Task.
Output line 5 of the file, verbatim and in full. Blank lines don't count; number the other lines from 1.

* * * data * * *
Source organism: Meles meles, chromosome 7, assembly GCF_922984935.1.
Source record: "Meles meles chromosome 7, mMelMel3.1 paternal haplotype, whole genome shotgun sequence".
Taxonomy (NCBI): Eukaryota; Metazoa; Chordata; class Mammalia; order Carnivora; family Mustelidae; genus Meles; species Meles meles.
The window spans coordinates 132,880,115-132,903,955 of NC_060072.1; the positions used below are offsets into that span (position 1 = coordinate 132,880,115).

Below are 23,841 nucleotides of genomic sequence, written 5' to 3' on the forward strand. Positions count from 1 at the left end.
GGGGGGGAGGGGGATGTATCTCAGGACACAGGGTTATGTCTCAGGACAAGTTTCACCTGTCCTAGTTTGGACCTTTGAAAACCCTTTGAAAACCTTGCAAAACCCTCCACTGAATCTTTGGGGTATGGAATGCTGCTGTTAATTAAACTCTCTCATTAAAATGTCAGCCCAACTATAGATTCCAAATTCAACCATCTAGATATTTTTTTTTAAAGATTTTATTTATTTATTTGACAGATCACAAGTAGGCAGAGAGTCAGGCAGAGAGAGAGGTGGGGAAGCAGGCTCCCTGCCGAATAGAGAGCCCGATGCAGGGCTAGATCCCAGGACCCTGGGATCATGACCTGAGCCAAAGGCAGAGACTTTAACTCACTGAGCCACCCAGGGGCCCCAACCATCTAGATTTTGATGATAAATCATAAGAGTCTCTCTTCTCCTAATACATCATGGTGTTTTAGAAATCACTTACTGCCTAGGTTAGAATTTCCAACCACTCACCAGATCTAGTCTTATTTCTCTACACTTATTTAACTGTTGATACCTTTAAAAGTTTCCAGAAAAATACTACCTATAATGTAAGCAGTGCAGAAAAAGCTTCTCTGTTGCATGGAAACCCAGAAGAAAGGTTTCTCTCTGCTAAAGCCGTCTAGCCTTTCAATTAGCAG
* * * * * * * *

Below are 23,841 nucleotides of genomic sequence, written 5' to 3' on the forward strand. Positions count from 1 at the left end.